Copenhagen (København)

Friday night we headed out to the airport to take advantage of the cheap flights offered by EasyJet. I was a bit skeptical since it was roughly 100 Euros per person to fly, and about 150 Euros to take a train. Turns out Easyjet is about on par with any domestic flight in the US, where you have little leg room and you have to buy anything you would like to eat. Not a big deal considering it was a 35 minute flight to Copenhagen from Hamburg. 

We arrived in Copenhagen around 9:30pm and walked to our Hotel, The Copenhagen Admiral Hotel Because we arrived late on a Friday night the Concierge upgraded us to the king suite. The suite was on the 7th floor looking out over the mouth of the canal that connects out to the Øresund. Copenhagen faces the Øresund to the east, which is the strait of water that separates Denmark from Sweden, and  connects the North Sea with the Baltic Sea. 

A few notes about Copenhagen and Denmark; Danes love their bikes, it is a very wealthy nation, and they use the Krone for currency (1 US Dollar = 6.60 Kroner). You would think that the exchange rate would work in our favor on this one, but unfortunately everything was jacked up price wise.

Saturday was a windy snowy day. We had high hopes to do a free walking tour to learn the layout of the city and get some background history. After about 15 minutes of standing in a group of 30 people and not doing a whole lot of walking we skipped out and started on our own walking tour.  Our walk began in Copenhagen Central Square. From the square you can see Tivoli which is the oldest Amusement park in Europe. It was unfortunately closed this time of year, but still beautiful. Copenhagen, being the birthplace of Hans Christian Anderson, was adorned with many sculptures of his likeness. We did go through the Hans Christian Anderson museum which mostly consisted of dramatic recorded readings of his most famous works. We spent most of the day Saturday admiring the architecture of Copenhagen. It did however give us about 30 minutes to thaw out.

We then headed to the Royal Danish Library. An impressive modern building called the Black Diamond was connected to the older section of library. Danes are known for their architectural expertise, and this building was modern, sleek, and creative. Inside there were many floors of differing collections. The most impressive were the priceless items they had displayed on exhibit. The exhibit itself was ‘pop-culture on crack’, with the priceless items displayed in a circle of glass in the middle of the pop culture imagery. That part was a bit bizarre. 


We did a lot of walking and continued on to see Rosenburg Castle gardens, The Citadel, random brave people Kayaking in the canals, and the Little Mermaid statue. We walked approximately 11 miles and we were pretty cold, tired, and hungry at the end of it. Bedtime came early around 9pm for us :P.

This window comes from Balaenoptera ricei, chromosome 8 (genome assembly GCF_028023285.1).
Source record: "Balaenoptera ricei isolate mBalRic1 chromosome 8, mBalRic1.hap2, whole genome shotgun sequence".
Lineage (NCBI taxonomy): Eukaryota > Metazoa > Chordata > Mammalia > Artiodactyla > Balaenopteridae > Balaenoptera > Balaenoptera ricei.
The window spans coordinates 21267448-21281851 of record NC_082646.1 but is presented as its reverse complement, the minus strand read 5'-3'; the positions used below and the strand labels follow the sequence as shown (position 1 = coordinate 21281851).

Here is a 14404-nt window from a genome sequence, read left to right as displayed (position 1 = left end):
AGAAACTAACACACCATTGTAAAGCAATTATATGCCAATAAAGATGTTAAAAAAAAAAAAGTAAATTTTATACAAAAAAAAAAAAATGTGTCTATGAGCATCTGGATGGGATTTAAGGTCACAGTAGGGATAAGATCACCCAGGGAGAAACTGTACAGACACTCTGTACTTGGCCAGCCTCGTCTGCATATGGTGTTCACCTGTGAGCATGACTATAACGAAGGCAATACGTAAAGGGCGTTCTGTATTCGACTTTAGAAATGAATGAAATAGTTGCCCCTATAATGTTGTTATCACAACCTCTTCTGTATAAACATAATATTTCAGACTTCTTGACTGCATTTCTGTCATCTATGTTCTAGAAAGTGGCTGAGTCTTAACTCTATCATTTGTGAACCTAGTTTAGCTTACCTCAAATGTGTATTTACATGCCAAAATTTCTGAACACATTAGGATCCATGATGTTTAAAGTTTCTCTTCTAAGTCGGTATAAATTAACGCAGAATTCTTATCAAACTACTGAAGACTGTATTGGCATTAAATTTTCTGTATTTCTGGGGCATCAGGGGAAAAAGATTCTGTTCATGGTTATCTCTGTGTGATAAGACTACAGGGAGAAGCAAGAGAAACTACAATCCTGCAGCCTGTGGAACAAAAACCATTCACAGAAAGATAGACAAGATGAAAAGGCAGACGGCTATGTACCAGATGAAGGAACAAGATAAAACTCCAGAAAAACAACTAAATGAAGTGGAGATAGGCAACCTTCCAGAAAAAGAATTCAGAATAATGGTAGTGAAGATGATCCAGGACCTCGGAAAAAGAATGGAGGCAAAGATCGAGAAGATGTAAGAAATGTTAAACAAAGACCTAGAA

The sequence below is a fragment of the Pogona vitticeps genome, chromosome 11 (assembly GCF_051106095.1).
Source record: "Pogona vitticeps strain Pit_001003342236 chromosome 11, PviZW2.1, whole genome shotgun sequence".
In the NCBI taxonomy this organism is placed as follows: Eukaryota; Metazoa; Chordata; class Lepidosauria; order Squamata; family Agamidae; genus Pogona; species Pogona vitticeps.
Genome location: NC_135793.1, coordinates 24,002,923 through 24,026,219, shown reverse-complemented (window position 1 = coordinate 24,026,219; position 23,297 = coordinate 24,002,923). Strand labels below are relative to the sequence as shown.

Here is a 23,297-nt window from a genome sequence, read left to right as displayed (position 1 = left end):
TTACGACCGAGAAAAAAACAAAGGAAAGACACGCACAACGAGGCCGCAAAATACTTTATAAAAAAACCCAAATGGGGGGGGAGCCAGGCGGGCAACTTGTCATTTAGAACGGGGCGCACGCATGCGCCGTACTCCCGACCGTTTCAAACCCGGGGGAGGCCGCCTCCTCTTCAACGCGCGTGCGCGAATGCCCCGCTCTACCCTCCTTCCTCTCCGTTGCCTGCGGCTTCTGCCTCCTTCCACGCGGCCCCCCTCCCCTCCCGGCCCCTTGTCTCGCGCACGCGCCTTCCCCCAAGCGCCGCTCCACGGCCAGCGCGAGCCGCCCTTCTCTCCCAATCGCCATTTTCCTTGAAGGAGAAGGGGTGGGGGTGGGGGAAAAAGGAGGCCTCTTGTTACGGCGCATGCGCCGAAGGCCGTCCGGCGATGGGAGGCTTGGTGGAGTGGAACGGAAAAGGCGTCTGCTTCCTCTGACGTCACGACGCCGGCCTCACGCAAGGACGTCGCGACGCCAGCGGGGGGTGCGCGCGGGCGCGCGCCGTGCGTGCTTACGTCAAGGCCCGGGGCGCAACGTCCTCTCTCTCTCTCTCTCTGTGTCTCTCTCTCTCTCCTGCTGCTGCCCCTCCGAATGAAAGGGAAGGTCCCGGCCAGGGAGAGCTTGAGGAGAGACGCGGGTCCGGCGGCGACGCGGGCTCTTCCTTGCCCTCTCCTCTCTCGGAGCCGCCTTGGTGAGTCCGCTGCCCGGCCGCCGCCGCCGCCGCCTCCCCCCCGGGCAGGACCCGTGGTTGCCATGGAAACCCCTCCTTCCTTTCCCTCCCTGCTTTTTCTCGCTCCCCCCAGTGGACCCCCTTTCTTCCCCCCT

Sunday we got up early and walked up to the Little Mermaid statue to try and get pictures of her in the sunrise. She is situated just on the Baltic Sea side of the Citadel. We got there just in time to avoid the masses. From there we went to a small coffee shop and got Danishes and coffee, then headed back to the Hotel and checked out. We went onto Rosenburg Castle to take a tour of the inside and the National Jewels and Treasury. “Rosenborg Castle is a renaissance castle located in Copenhagen, Denmark. The castle was originally built as a country summerhouse in 1606 and is an example of Christian IV’s many architectural projects.” The castle is open to the public but guarded by armed soldiers. Which is understandable, because there are many priceless items kept at this location. The Rosenburg castle was particularly interesting because much of it had been preserved from the time of the first King who inhabited it.

From there we had some lunch at an Irish Pub, then went to the Royal Danish Art Museum. Because Copenhagen is a well preserved city with the Altstadt (Old City) still intact it’s architecture was beautiful and intricate with an attention to detail. The canals are lined with old style wooden ships. Nyhavn was one of my favorite spots and generally what you see if you google images of Copenhagen. It is clear that this city would be even better viewed in the summer when you could take a boat out onto the Sound. But overall we enjoyed our visit to Copenhagen. I have included a selection of pictures, but here’s a link to more. Phelan and I took at a lot between the two of us!


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